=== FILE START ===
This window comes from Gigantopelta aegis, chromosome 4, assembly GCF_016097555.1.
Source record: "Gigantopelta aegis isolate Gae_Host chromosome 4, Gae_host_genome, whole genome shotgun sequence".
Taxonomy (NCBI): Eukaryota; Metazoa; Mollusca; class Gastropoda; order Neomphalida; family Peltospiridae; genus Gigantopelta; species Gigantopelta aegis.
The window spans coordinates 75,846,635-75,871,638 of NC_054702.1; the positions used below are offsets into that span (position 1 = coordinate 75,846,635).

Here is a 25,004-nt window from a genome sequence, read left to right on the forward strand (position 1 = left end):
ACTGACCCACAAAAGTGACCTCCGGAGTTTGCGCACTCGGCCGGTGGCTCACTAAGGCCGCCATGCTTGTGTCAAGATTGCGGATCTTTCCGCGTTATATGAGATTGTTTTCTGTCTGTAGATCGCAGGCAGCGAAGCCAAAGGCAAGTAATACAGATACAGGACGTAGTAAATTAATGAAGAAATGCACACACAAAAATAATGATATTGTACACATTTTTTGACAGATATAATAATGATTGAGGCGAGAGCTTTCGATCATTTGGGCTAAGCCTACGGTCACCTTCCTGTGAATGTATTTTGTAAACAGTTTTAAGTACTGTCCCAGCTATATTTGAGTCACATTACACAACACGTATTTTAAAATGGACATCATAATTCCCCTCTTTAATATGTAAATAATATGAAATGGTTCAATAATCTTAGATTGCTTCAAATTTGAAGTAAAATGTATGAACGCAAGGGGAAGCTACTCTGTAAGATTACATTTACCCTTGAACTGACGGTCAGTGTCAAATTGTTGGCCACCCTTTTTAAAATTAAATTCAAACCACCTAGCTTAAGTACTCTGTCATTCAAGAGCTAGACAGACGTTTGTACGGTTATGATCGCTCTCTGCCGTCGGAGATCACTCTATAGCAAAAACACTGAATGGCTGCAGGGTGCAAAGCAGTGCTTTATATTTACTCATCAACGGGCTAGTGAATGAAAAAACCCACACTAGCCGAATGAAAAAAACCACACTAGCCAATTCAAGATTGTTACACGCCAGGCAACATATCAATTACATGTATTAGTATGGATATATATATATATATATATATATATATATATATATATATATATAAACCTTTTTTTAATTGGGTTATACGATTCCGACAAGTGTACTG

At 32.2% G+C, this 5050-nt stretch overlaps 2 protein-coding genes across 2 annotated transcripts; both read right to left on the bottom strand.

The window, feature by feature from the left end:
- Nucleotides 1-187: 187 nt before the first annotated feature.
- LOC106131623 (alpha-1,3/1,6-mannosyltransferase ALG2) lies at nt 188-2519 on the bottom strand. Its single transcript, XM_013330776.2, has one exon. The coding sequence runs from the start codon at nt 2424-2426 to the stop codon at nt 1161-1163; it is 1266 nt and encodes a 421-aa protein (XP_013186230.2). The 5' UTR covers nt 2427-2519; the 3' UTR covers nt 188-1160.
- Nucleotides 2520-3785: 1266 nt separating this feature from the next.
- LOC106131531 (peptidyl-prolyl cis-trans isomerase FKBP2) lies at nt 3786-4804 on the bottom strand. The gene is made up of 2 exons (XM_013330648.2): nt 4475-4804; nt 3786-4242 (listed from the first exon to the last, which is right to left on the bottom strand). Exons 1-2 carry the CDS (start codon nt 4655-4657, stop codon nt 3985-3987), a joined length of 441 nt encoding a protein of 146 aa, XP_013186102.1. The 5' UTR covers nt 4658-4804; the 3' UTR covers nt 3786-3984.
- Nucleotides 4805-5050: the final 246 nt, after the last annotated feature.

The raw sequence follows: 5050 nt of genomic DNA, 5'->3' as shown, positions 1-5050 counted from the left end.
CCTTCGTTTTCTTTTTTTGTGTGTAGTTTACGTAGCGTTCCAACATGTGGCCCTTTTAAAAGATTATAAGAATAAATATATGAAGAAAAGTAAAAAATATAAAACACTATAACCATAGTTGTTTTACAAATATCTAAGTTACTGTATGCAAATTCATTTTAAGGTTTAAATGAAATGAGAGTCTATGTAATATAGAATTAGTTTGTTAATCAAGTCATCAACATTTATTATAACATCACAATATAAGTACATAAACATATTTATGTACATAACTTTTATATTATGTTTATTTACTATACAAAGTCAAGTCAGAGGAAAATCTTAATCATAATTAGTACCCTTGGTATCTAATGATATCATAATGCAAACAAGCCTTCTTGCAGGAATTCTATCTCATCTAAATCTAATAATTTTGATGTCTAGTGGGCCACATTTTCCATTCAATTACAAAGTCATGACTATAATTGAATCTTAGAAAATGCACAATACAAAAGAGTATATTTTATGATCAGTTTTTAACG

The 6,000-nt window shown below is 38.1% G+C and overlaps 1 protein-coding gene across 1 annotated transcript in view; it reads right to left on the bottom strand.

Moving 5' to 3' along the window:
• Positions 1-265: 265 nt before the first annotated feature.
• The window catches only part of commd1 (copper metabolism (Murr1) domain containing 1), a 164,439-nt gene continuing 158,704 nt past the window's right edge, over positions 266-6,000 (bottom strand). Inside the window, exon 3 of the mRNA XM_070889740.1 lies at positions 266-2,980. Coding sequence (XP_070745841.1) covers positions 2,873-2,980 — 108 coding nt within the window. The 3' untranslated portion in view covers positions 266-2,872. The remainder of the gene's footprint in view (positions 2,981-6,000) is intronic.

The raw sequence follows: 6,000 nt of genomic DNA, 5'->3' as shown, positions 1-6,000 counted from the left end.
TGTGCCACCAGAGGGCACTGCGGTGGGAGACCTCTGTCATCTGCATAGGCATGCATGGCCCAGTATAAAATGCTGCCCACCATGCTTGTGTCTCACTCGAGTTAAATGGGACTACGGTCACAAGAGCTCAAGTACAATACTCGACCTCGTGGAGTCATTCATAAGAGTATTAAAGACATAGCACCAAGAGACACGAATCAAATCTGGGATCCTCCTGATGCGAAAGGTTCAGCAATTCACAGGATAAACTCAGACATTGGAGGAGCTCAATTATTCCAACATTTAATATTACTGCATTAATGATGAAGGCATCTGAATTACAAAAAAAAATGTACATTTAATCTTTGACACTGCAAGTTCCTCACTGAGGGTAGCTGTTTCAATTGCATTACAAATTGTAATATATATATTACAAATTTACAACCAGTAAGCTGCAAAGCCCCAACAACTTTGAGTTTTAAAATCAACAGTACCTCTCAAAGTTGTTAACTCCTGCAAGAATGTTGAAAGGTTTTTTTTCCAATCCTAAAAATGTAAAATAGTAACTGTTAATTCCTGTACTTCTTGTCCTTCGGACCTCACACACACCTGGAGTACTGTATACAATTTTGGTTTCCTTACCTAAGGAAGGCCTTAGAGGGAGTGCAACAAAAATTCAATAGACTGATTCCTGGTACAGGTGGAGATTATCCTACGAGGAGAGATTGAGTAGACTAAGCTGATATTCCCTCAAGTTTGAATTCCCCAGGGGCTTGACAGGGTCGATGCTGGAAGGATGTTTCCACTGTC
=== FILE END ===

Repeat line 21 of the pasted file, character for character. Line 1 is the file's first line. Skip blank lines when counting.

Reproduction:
TGTGCCACCAGAGGGCACTGCGGTGGGAGACCTCTGTCATCTGCATAGGCATGCATGGCCCAGTATAAAATGCTGCCCACCATGCTTGTGTCTCACTCGAGTTAAATGGGACTACGGTCACAAGAGCTCAAGTACAATACTCGACCTCGTGGAGTCATTCATAAGAGTATTAAAGACATAGCACCAAGAGACACGAATCAAATCTGGGATCCTCCTGATGCGAAAGGTTCAGCAATTCACAGGATAAACTCAGACATTGGAGGAGCTCAATTATTCCAACATTTAATATTACTGCATTAATGATGAAGGCATCTGAATTACAAAAAAAAATGTACATTTAATCTTTGACACTGCAAGTTCCTCACTGAGGGTAGCTGTTTCAATTGCATTACAAATTGTAATATATATATTACAAATTTACAACCAGTAAGCTGCAAAGCCCCAACAACTTTGAGTTTTAAAATCAACAGTACCTCTCAAAGTTGTTAACTCCTGCAAGAATGTTGAAAGGTTTTTTTTCCAATCCTAAAAATGTAAAATAGTAACTGTTAATTCCTGTACTTCTTGTCCTTCGGACCTCACACACACCTGGAGTACTGTATACAATTTTGGTTTCCTTACCTAAGGAAGGCCTTAGAGGGAGTGCAACAAAAATTCAATAGACTGATTCCTGGTACAGGTGGAGATTATCCTACGAGGAGAGATTGAGTAGACTAAGCTGATATTCCCTCAAGTTTGAATTCCCCAGGGGCTTGACAGGGTCGATGCTGGAAGGATGTTTCCACTGTC